Monday, March 27, 2017

It's the birthday of the birthday song lady.

The Writer's Almanac:

Campane di Ravello was commissioned by the Chicago Symphony for conductor Sir Georg Solti's 75th birthday in 1987. Have a listen...
It’s the birthday of the woman who wrote “Happy Birthday to You,” Patty Smith Hill, born in Anchorage, Kentucky (1868). Most of her life was spent as a kindergarten teacher. She began teaching in Louisville, Kentucky, and it was there, in 1893, that Hill first wrote the lyrics to the song. But it was originally meant as a welcome to start the school day and was first called “Good Morning to All.” Hill’s sister Mildred, an accomplished musician, provided the melody. Hill was 25 when she wrote the lyrics to the famous song.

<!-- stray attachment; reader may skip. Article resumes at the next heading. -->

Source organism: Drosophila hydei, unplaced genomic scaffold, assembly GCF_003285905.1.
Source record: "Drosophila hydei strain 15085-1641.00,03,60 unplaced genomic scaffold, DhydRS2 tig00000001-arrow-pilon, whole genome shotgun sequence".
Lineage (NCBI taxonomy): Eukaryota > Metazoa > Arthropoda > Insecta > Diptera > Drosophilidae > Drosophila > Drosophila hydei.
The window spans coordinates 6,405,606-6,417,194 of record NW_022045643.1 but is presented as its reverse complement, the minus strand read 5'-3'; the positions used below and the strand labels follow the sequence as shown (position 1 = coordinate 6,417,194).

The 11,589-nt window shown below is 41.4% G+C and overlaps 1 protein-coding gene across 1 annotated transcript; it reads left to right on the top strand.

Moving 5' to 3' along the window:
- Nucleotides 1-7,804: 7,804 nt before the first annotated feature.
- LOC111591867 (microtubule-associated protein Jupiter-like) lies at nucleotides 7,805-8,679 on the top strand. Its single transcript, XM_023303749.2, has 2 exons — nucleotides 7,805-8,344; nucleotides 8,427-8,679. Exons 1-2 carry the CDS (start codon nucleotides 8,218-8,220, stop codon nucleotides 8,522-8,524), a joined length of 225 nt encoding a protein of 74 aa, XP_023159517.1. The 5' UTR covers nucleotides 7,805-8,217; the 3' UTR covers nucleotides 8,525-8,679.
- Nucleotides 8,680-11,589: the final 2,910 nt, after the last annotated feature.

It became popularized with the invention of radio and sound films. The song appeared in the Broadway musical “The Band Wagon” (1931), and was used for Western Union’s first singing telegram in 1933. A third sister, Jessica Hill, noticed the similarities between “Happy Birthday to You” and the song her sisters wrote, and it was officially copyrighted in 1935. The song produced about $2 million in licensing revenue for years. Then in 2015, federal judge George H. King ruled that that the copyright claim under Warner Music Group was invalid, and “Happy Birthday to You” became part of the public domain—available for anyone to use without being fined.

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